|Flores, Rene - UNIV OF ARKANSAS|
|Rosenkrans, Charles - UNIV OF ARKANSAS|
Submitted to: Professional Animal Scientist
Publication Type: Peer Reviewed Journal
Publication Acceptance Date: April 4, 2005
Publication Date: June 3, 2005
Citation: Looper, M.L., Aiken, G.E., Flores, R., Rosenkrans, C.F. 2005. Influence of nutrient supplementation on body weight and condition, and pregnancy of market beef cows grazing stockpiled and spring-growth tall fescue. Professional Animal Scientist. 21:225-231. Interpretive Summary: Knowledge of management practices to optimize value of market beef cows is limited, despite that fact that market cows may comprise as much as 25% of a beef operation's income. Breeding market cows may increase their value under present market conditions, consequently increasing the profitability of the livestock enterprise. In this study, market cows were supplemented with soybean hulls, corn:soybean meal, or not supplemented while grazing stockpiled and spring-growth tall fescue and exposed to bulls. Pregnant cows had higher selling prices than non-pregnant cows and the rate of pregnancy tended to be higher when supplements were provided. This information is of interest to beef producers, extension personnel, and agricultural professionals who advise beef producers on forage/animal management practices.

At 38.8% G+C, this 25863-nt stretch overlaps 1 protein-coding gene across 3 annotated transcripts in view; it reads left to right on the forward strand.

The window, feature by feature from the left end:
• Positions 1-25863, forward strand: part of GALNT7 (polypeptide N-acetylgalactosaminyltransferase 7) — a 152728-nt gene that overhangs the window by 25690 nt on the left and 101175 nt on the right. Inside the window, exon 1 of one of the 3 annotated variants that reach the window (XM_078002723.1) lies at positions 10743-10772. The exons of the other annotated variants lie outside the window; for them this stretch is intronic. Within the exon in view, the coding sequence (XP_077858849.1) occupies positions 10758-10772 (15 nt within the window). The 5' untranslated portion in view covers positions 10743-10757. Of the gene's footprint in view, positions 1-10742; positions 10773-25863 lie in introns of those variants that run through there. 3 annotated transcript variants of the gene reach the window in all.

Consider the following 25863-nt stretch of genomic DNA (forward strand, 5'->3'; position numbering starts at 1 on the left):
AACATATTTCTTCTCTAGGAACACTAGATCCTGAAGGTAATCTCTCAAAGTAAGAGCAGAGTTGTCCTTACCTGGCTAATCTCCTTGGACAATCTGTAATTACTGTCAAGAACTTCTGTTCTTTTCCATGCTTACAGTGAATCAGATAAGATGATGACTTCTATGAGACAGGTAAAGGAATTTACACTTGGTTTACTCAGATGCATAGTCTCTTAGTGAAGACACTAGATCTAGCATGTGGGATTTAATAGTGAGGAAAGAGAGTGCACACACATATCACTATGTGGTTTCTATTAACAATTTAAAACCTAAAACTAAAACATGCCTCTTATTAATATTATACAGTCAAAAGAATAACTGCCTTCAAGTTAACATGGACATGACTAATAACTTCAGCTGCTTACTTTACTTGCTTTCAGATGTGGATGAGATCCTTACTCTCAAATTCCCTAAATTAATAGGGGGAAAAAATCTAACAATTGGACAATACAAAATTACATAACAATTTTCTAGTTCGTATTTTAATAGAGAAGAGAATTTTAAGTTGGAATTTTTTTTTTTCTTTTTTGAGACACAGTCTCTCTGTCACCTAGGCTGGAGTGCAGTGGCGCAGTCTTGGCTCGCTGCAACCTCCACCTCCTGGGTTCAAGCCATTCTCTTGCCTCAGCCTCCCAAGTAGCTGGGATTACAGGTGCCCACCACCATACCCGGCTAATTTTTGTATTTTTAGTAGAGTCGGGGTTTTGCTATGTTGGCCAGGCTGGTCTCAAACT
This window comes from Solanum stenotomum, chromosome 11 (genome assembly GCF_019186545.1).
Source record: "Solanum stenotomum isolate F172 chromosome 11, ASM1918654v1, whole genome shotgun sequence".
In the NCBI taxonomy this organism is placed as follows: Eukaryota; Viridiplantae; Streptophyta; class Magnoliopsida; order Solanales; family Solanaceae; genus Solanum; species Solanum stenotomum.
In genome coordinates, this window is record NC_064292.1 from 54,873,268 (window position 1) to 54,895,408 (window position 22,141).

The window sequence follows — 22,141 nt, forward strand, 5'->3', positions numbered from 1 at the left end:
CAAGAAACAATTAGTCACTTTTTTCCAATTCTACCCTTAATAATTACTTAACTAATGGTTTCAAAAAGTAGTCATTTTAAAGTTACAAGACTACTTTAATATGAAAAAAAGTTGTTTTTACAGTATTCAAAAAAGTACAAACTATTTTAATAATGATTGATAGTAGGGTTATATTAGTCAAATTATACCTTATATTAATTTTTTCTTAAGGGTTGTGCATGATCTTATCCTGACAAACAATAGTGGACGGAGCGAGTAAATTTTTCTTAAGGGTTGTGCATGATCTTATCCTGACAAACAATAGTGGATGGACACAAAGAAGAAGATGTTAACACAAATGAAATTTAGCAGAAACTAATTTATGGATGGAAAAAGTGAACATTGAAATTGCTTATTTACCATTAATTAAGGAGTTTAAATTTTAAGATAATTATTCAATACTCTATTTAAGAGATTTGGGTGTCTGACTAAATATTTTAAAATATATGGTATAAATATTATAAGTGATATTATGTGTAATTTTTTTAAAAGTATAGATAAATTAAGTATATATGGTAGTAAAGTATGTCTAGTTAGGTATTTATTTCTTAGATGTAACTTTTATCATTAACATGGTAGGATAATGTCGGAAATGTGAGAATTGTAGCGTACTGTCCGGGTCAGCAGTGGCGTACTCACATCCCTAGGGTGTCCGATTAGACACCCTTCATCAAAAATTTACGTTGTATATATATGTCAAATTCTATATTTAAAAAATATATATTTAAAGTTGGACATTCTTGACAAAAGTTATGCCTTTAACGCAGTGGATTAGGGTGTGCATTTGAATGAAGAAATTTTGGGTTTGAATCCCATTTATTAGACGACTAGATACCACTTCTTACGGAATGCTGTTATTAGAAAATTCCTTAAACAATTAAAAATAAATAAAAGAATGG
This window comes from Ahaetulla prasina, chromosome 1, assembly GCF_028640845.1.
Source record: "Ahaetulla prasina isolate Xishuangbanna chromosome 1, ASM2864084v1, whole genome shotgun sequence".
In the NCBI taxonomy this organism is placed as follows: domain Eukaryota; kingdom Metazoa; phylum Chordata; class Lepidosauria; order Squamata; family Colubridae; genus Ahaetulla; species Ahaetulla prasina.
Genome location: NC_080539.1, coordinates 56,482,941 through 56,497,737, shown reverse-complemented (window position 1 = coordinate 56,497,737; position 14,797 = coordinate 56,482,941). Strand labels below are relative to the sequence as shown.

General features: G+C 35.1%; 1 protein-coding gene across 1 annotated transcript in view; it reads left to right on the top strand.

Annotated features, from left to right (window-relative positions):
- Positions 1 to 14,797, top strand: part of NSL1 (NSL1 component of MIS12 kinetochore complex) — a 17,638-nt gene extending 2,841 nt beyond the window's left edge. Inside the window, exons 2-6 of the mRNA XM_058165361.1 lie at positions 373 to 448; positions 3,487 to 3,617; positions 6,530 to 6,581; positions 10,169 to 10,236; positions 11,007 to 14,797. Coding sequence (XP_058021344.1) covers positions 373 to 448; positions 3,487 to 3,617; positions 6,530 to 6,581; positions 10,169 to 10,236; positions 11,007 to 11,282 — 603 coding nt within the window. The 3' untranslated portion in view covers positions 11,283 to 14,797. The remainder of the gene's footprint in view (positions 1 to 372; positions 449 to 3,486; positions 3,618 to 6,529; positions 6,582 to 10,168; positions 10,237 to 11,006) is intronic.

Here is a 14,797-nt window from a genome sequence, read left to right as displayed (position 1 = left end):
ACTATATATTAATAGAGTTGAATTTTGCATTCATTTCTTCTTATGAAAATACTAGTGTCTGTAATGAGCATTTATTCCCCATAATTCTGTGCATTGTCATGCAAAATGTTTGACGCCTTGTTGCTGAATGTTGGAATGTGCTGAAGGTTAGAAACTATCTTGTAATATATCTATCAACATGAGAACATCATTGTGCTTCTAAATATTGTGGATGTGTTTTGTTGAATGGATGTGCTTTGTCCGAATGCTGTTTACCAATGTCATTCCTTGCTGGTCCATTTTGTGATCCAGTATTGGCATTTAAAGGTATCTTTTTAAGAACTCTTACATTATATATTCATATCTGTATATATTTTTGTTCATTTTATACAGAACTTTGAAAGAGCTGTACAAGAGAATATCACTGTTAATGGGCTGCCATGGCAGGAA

Technical Abstract: Seventy-five crossbred, non-pregnant beef cows (age = 4.5 ± 0.2 yr; BW = 395 ± 10 kg; BCS = 4.3 ± 0.2) were purchased from local auction barns during 2 yr to determine the effect of supplementation on body weight, body condition, average daily gain, pregnancy rate, and net income of market cows grazing stockpiled and spring-growth, endophyte-infected tall fescue. Cows were assigned to one of six pastures (two pastures/treatment per yr) of tall fescue for 160 (yr 1) or 147 (yr 2) d and one of three supplementation treatments: 1) soybean hulls (SH), 2) corn:soybean meal (CSB), or 3) not supplemented (control). Supplements were offered at 0.91 kg/d (as-fed) per cow. Cows were exposed to bulls and weighed and body condition scored (BCS) monthly. At the termination of the experiment, cows were palpated for pregnancy and sold at a local auction barn. Forage availability was not affected (P > 0.10) by supplementation and averaged 3637 ± 239 kg DM/ha throughout the grazing period. Supplementation did not influence (P > 0.10) ADG; overall, cows gained 0.47 ± 0.14 kg/d. Body condition gain was greater (P < 0.05) for SH cows than control cows. Cows supplemented with SH (493 ± 25 kg) or CSB (485 ± 25 kg) had heavier (P < 0.05) selling BW than control cows (462 ± 25 kg). Pregnancy rate tended to be increased (P = 0.10) for cows receiving CSB (96%) compared with control cows (74%). Selling price of pregnant cows was increased (P < 0.05) compared with non-pregnant cows ($694 ± 54 vs $524 ± 58, for pregnant and non-pregnant cows, respectively). Supplementation of market cows increased selling BW but did not affect net income. Pregnancy rate was increased in CSB cows, and selling price of pregnant market cows was greater than non-pregnant cows.